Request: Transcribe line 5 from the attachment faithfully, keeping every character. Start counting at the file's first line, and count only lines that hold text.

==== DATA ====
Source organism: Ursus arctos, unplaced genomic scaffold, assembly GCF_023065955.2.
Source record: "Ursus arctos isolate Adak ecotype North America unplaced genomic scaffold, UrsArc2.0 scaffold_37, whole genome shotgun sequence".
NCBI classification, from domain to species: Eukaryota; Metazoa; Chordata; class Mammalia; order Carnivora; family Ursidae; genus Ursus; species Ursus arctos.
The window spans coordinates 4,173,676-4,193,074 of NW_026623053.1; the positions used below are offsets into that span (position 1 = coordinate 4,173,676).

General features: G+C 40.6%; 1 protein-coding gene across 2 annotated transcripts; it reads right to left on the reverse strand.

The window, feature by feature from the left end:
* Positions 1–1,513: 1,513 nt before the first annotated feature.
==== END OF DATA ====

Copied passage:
General features: G+C 40.6%; 1 protein-coding gene across 2 annotated transcripts; it reads right to left on the reverse strand.